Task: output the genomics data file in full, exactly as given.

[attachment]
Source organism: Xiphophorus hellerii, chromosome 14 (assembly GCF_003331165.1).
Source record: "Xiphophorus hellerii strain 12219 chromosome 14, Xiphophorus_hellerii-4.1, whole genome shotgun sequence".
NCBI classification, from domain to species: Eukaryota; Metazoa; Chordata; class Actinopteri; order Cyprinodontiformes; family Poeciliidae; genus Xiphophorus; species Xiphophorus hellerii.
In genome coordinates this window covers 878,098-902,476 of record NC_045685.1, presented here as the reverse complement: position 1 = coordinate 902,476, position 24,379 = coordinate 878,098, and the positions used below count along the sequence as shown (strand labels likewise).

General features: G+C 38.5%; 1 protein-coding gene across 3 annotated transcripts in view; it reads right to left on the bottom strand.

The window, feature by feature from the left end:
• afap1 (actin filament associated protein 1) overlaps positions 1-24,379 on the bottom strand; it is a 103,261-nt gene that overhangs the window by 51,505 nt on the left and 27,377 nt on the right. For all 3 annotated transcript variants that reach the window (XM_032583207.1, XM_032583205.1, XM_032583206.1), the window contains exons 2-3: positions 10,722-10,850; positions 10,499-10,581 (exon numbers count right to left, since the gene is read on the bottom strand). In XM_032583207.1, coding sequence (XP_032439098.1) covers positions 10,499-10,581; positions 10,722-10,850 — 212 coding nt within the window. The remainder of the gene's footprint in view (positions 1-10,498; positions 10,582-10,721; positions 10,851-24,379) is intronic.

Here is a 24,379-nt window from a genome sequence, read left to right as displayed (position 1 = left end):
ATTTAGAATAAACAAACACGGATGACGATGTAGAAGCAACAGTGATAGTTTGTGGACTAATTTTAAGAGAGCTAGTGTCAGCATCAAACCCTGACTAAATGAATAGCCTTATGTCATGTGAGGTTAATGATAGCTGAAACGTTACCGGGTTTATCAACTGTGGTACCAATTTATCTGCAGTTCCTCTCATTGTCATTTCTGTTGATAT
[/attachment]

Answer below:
Source organism: Xiphophorus hellerii, chromosome 14 (assembly GCF_003331165.1).
Source record: "Xiphophorus hellerii strain 12219 chromosome 14, Xiphophorus_hellerii-4.1, whole genome shotgun sequence".
NCBI classification, from domain to species: Eukaryota; Metazoa; Chordata; class Actinopteri; order Cyprinodontiformes; family Poeciliidae; genus Xiphophorus; species Xiphophorus hellerii.
In genome coordinates this window covers 878,098-902,476 of record NC_045685.1, presented here as the reverse complement: position 1 = coordinate 902,476, position 24,379 = coordinate 878,098, and the positions used below count along the sequence as shown (strand labels likewise).

General features: G+C 38.5%; 1 protein-coding gene across 3 annotated transcripts in view; it reads right to left on the bottom strand.

The window, feature by feature from the left end:
• afap1 (actin filament associated protein 1) overlaps positions 1-24,379 on the bottom strand; it is a 103,261-nt gene that overhangs the window by 51,505 nt on the left and 27,377 nt on the right. For all 3 annotated transcript variants that reach the window (XM_032583207.1, XM_032583205.1, XM_032583206.1), the window contains exons 2-3: positions 10,722-10,850; positions 10,499-10,581 (exon numbers count right to left, since the gene is read on the bottom strand). In XM_032583207.1, coding sequence (XP_032439098.1) covers positions 10,499-10,581; positions 10,722-10,850 — 212 coding nt within the window. The remainder of the gene's footprint in view (positions 1-10,498; positions 10,582-10,721; positions 10,851-24,379) is intronic.

Here is a 24,379-nt window from a genome sequence, read left to right as displayed (position 1 = left end):
ATTTAGAATAAACAAACACGGATGACGATGTAGAAGCAACAGTGATAGTTTGTGGACTAATTTTAAGAGAGCTAGTGTCAGCATCAAACCCTGACTAAATGAATAGCCTTATGTCATGTGAGGTTAATGATAGCTGAAACGTTACCGGGTTTATCAACTGTGGTACCAATTTATCTGCAGTTCCTCTCATTGTCATTTCTGTTGATAT